The Reader vs. The Writer

As we begin to dig into the Book of Mormon's historical layers there is an important distinction that should be made. There are two participants in the text; the writer and the reader. There is a natural danger that the reader's culture will influence his perception of the writer's culture.

The Inn at Bethlehem

Consider the story, in Luke, of the inn at Bethlehem:
Consciously or unconsciously we have often used mental images drawn from our modern world to fill in the unwritten pictures that complete the text. Thus, when Luke tells us that Mary and Joseph could find no room in the inn at Bethlehem, it is not difficult for us to construct the scene. We do it from our modern experience of overbooked hotels in crowded locations. It never dawns on many of us that such a "scenario" is completely inappropriate. We simply don't know that ancient Bethlehem had no hotels, that advance reservations were unheard of and, more important, that getting rooms was based on kinship or social ranking rather than on a first-come-first-served basis.
The result is that:
"Meanings taken from texts are inevitably rooted in a reader's own social system. If both reader and writer share the same system of experience, then adequate communication is highly probable. But if reader and writer come from different social systems, then, as a rule, misunderstanding will be the result."
This problem of misunderstanding based on the reader's culture is immediately applicable to understanding the Book of Mormon.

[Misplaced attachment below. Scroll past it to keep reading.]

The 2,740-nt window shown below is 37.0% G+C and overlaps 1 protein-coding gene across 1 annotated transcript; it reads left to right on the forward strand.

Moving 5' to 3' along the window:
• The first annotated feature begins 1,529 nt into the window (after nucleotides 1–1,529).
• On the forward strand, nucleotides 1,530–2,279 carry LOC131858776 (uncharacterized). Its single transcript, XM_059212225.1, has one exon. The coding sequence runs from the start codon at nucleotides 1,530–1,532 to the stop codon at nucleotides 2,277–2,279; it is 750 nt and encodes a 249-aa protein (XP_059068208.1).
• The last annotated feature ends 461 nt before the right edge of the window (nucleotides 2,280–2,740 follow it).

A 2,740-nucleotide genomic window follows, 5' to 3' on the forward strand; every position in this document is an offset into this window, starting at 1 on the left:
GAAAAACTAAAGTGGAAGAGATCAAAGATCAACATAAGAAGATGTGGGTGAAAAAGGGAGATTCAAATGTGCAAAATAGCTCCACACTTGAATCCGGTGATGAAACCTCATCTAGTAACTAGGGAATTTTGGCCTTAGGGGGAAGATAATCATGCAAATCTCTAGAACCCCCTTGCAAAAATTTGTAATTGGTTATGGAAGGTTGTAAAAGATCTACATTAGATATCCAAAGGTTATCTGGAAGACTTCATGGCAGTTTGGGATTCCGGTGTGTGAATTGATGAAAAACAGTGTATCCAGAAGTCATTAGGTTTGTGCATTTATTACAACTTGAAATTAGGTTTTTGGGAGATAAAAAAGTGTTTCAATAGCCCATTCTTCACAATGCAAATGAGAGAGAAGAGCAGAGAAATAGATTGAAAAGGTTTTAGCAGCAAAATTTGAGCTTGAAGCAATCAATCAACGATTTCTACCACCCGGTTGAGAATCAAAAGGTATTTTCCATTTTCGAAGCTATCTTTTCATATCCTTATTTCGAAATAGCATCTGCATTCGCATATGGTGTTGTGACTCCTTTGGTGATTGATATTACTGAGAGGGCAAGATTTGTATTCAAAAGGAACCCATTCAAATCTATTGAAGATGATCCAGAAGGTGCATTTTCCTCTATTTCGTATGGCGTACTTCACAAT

We must be careful to examine the writer's production culture, not the reader's. For us now, scholarship both in and out of the Church suggests that Book of Mormon events took place in a limited area of Mesoamerica. This is based on clues in the actual text.

The explosion of secular scholarship on Mesoamerica has created for us a new historical picture. The Book of Mormon may now be compared to two different production cultures: the 1800's American Northeast of Joseph Smith, and Mesoamerica from the times claimed by the Book of Mormon.

The Nineteenth Century Production Culture
and the Translation Layer

Some obvious elements of language in the book strongly suggest that the nineteenth-century Northeast U.S.A. was their production culture. Mark Thomas discusses the similarity of certain phrases in the Book of Mormon to the evangelical vocabulary in documents contemporary to Joseph Smith:
"If our English text of the Book of Mormon were claimed to be an original ancient document, the presence of those phrases which may be localized to Joseph Smith's era would be strong evidence that the production culture of the entire work was modern, not ancient. Similarly, phrases that obviously echo the King James New Testament would be strong indications of anachronism - that is, if the English text were considered to be the exact original text."
One example of word anachronisms which reflect the translation as opposed to the underlying original text is where the King James Bible speaks of candles. In the ancient Mediterranean, candles would be an anachronism because oil lamps provided most of the light. Although technically incorrect, the anachronistic term "candle" may be confidently ascribed to the translators, not the original text.